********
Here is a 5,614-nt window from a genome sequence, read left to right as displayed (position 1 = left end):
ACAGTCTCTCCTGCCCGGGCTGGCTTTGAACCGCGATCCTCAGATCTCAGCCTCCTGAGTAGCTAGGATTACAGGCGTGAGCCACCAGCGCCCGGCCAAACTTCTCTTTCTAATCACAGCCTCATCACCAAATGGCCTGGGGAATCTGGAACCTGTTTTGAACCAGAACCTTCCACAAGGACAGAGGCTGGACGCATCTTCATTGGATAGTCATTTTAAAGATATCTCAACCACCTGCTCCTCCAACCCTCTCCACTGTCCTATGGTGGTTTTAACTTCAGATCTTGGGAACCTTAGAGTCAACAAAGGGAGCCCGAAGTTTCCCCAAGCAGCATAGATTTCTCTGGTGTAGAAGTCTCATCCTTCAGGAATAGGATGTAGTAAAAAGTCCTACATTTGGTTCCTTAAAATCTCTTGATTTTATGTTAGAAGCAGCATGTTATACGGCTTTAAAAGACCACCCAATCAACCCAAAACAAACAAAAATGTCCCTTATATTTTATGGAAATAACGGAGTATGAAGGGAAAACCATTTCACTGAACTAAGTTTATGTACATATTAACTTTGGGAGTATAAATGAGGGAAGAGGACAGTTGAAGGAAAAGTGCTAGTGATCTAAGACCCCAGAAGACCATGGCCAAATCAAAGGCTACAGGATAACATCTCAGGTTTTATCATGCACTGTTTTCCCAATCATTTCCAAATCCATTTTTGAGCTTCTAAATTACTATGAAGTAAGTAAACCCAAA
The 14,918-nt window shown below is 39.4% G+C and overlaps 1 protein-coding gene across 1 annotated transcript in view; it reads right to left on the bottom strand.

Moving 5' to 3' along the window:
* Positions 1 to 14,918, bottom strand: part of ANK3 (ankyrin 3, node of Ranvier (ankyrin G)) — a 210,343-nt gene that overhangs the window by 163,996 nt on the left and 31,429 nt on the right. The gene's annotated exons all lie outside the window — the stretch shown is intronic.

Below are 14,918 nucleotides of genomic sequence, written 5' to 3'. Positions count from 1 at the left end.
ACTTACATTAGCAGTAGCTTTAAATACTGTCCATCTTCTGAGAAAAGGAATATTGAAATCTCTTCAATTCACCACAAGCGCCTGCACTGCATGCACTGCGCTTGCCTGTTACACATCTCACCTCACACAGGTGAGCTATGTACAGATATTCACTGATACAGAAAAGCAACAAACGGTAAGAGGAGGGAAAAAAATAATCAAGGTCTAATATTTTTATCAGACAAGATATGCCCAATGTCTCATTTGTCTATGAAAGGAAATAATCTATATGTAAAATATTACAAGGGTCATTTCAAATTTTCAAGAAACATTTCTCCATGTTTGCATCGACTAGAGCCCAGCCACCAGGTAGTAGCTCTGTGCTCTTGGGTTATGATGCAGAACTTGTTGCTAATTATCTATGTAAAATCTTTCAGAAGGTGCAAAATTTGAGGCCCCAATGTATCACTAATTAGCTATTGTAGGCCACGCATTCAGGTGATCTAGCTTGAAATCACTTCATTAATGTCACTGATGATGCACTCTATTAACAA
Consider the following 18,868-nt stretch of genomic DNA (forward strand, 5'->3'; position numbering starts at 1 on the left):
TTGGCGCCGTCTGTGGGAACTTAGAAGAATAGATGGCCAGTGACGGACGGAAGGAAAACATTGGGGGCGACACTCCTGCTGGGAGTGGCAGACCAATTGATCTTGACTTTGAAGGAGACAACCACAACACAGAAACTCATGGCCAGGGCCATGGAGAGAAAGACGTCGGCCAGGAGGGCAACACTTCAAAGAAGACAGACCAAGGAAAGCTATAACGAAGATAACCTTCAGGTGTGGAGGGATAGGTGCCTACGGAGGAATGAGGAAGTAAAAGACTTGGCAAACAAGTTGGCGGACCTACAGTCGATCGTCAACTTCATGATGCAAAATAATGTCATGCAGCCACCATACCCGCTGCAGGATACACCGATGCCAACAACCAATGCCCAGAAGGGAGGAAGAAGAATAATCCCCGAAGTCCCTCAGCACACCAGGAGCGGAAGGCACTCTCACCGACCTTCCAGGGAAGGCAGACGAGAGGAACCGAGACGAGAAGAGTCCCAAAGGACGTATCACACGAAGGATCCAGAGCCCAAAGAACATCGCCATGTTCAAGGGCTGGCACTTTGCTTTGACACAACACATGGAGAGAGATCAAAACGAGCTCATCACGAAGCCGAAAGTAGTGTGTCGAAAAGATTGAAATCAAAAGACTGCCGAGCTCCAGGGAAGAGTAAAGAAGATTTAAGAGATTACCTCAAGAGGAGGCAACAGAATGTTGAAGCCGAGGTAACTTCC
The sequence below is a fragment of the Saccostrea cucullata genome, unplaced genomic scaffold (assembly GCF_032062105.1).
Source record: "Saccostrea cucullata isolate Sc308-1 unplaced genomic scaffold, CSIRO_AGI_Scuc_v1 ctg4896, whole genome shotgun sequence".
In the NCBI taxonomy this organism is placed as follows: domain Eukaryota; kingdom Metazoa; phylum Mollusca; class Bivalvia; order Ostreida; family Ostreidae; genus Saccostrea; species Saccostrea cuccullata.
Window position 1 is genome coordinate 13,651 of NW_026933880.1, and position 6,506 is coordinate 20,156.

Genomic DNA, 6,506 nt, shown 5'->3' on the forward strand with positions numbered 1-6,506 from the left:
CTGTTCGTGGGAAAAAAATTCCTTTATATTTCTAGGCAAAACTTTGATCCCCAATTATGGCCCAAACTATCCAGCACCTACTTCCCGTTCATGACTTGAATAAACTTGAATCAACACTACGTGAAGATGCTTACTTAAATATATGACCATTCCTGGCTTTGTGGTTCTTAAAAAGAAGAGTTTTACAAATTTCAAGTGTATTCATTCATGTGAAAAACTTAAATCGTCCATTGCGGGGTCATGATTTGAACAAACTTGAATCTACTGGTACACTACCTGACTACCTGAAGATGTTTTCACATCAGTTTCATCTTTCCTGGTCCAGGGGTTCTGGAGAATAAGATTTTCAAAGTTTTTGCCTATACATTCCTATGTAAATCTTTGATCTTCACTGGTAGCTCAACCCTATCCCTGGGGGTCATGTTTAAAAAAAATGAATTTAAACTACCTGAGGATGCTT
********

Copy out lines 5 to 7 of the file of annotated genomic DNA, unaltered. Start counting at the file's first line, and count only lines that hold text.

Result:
* Positions 1 to 14,918, bottom strand: part of ANK3 (ankyrin 3, node of Ranvier (ankyrin G)) — a 210,343-nt gene that overhangs the window by 163,996 nt on the left and 31,429 nt on the right. The gene's annotated exons all lie outside the window — the stretch shown is intronic.

Below are 14,918 nucleotides of genomic sequence, written 5' to 3'. Positions count from 1 at the left end.
ACTTACATTAGCAGTAGCTTTAAATACTGTCCATCTTCTGAGAAAAGGAATATTGAAATCTCTTCAATTCACCACAAGCGCCTGCACTGCATGCACTGCGCTTGCCTGTTACACATCTCACCTCACACAGGTGAGCTATGTACAGATATTCACTGATACAGAAAAGCAACAAACGGTAAGAGGAGGGAAAAAAATAATCAAGGTCTAATATTTTTATCAGACAAGATATGCCCAATGTCTCATTTGTCTATGAAAGGAAATAATCTATATGTAAAATATTACAAGGGTCATTTCAAATTTTCAAGAAACATTTCTCCATGTTTGCATCGACTAGAGCCCAGCCACCAGGTAGTAGCTCTGTGCTCTTGGGTTATGATGCAGAACTTGTTGCTAATTATCTATGTAAAATCTTTCAGAAGGTGCAAAATTTGAGGCCCCAATGTATCACTAATTAGCTATTGTAGGCCACGCATTCAGGTGATCTAGCTTGAAATCACTTCATTAATGTCACTGATGATGCACTCTATTAACAA